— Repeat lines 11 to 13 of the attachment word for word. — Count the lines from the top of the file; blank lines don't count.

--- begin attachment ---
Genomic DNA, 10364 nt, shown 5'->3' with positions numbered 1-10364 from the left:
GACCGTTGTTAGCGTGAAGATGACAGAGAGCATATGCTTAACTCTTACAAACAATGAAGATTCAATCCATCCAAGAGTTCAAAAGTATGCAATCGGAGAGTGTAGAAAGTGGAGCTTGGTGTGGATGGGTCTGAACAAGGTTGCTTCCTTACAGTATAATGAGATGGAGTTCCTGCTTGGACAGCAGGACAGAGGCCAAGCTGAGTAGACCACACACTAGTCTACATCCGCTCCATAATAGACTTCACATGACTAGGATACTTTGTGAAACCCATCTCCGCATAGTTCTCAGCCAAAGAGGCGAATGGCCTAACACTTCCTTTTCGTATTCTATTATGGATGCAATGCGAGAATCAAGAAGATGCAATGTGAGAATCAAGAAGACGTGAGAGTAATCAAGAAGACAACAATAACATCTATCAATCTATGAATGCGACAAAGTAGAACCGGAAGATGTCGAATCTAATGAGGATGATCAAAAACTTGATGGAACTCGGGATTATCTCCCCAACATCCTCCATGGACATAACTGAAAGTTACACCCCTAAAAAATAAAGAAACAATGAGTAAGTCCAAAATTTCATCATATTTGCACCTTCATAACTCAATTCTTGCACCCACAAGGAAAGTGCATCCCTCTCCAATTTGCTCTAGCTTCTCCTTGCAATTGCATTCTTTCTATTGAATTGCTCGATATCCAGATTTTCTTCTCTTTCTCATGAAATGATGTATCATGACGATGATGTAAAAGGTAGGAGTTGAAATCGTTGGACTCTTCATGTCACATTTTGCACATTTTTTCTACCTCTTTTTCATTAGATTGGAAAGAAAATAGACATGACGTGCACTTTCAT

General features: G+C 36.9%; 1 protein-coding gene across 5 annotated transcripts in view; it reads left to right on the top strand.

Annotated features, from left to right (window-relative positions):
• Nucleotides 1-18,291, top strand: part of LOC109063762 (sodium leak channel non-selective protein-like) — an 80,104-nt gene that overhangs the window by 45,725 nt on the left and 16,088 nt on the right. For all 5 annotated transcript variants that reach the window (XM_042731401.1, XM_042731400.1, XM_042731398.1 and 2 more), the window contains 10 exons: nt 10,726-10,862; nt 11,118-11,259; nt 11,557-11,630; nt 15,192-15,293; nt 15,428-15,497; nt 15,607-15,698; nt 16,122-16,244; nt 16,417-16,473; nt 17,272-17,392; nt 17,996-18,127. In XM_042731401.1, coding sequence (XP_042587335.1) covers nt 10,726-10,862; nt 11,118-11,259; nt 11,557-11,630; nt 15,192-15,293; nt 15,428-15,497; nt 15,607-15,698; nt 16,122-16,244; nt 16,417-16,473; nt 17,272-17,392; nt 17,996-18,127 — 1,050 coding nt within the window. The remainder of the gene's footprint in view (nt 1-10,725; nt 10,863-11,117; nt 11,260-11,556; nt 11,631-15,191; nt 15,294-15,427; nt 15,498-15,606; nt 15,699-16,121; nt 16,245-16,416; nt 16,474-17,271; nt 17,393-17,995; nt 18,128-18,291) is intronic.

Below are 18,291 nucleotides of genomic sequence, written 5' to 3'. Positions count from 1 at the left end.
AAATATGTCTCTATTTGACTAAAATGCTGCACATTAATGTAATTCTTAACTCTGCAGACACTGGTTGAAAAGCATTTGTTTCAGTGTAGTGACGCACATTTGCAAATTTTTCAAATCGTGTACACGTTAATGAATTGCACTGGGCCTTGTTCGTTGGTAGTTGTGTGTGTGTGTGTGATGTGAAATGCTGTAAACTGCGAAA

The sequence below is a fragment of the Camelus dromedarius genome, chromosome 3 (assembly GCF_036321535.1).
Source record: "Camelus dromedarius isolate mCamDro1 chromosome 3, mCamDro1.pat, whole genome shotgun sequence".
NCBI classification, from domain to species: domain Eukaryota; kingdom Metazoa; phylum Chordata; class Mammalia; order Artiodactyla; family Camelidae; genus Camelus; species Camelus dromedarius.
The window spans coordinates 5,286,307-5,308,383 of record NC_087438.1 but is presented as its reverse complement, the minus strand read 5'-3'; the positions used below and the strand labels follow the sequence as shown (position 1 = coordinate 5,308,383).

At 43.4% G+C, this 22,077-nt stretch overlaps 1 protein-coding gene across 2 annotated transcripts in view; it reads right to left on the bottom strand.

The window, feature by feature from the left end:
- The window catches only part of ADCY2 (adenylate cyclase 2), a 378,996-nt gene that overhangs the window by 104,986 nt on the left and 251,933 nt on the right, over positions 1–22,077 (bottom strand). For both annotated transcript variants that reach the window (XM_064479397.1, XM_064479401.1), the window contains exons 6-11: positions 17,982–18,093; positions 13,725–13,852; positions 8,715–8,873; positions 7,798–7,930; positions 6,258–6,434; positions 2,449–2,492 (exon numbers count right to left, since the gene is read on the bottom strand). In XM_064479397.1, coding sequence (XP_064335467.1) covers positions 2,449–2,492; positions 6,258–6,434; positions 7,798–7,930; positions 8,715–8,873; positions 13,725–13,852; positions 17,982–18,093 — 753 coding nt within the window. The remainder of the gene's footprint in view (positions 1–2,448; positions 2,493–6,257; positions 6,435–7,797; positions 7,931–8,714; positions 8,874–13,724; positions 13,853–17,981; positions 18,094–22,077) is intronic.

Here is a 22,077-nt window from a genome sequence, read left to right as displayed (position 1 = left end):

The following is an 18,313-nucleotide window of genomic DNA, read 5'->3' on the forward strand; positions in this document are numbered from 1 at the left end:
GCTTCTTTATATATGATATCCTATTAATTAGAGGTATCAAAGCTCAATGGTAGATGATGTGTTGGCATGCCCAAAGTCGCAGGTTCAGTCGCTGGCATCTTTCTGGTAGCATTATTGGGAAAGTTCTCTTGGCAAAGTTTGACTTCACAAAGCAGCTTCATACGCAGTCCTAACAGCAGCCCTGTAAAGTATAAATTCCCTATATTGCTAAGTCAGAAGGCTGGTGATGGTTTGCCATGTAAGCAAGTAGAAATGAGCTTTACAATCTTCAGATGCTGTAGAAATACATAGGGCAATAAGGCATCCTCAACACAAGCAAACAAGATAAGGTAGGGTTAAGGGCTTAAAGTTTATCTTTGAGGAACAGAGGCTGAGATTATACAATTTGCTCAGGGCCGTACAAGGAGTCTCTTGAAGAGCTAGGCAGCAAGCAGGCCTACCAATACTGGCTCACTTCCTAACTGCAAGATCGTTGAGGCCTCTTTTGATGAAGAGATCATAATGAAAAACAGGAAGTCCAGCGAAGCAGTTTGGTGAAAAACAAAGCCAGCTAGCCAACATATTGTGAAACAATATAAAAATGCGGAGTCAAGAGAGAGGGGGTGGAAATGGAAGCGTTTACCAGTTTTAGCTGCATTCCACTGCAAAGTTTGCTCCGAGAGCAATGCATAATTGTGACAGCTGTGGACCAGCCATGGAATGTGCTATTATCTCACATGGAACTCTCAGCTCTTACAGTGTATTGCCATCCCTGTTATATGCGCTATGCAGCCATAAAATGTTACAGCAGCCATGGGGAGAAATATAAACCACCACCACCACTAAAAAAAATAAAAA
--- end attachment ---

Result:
The window spans coordinates 5,286,307-5,308,383 of record NC_087438.1 but is presented as its reverse complement, the minus strand read 5'-3'; the positions used below and the strand labels follow the sequence as shown (position 1 = coordinate 5,308,383).

At 43.4% G+C, this 22,077-nt stretch overlaps 1 protein-coding gene across 2 annotated transcripts in view; it reads right to left on the bottom strand.

The window, feature by feature from the left end: